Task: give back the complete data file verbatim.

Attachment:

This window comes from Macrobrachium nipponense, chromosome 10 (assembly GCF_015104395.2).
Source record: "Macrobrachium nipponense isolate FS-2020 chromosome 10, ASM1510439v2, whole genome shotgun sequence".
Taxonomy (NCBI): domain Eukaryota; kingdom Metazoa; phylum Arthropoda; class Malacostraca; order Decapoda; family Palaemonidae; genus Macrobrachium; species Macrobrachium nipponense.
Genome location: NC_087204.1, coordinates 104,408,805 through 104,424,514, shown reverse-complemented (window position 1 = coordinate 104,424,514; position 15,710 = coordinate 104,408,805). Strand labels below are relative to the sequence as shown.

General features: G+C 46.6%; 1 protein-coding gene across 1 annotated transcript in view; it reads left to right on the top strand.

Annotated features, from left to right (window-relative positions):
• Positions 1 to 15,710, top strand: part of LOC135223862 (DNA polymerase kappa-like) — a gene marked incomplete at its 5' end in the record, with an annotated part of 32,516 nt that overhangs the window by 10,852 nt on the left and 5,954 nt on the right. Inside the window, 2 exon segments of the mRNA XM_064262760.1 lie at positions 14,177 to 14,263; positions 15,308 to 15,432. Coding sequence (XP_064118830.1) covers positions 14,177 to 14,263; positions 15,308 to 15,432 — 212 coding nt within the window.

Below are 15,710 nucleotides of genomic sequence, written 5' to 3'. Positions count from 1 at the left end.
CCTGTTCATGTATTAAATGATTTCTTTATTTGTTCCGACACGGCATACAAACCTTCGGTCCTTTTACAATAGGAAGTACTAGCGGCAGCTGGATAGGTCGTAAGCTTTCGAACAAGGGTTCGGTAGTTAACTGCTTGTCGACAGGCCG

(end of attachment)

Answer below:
This window comes from Macrobrachium nipponense, chromosome 10 (assembly GCF_015104395.2).
Source record: "Macrobrachium nipponense isolate FS-2020 chromosome 10, ASM1510439v2, whole genome shotgun sequence".
Taxonomy (NCBI): domain Eukaryota; kingdom Metazoa; phylum Arthropoda; class Malacostraca; order Decapoda; family Palaemonidae; genus Macrobrachium; species Macrobrachium nipponense.
Genome location: NC_087204.1, coordinates 104,408,805 through 104,424,514, shown reverse-complemented (window position 1 = coordinate 104,424,514; position 15,710 = coordinate 104,408,805). Strand labels below are relative to the sequence as shown.

General features: G+C 46.6%; 1 protein-coding gene across 1 annotated transcript in view; it reads left to right on the top strand.

Annotated features, from left to right (window-relative positions):
• Positions 1 to 15,710, top strand: part of LOC135223862 (DNA polymerase kappa-like) — a gene marked incomplete at its 5' end in the record, with an annotated part of 32,516 nt that overhangs the window by 10,852 nt on the left and 5,954 nt on the right. Inside the window, 2 exon segments of the mRNA XM_064262760.1 lie at positions 14,177 to 14,263; positions 15,308 to 15,432. Coding sequence (XP_064118830.1) covers positions 14,177 to 14,263; positions 15,308 to 15,432 — 212 coding nt within the window.

Below are 15,710 nucleotides of genomic sequence, written 5' to 3'. Positions count from 1 at the left end.
CCTGTTCATGTATTAAATGATTTCTTTATTTGTTCCGACACGGCATACAAACCTTCGGTCCTTTTACAATAGGAAGTACTAGCGGCAGCTGGATAGGTCGTAAGCTTTCGAACAAGGGTTCGGTAGTTAACTGCTTGTCGACAGGCCG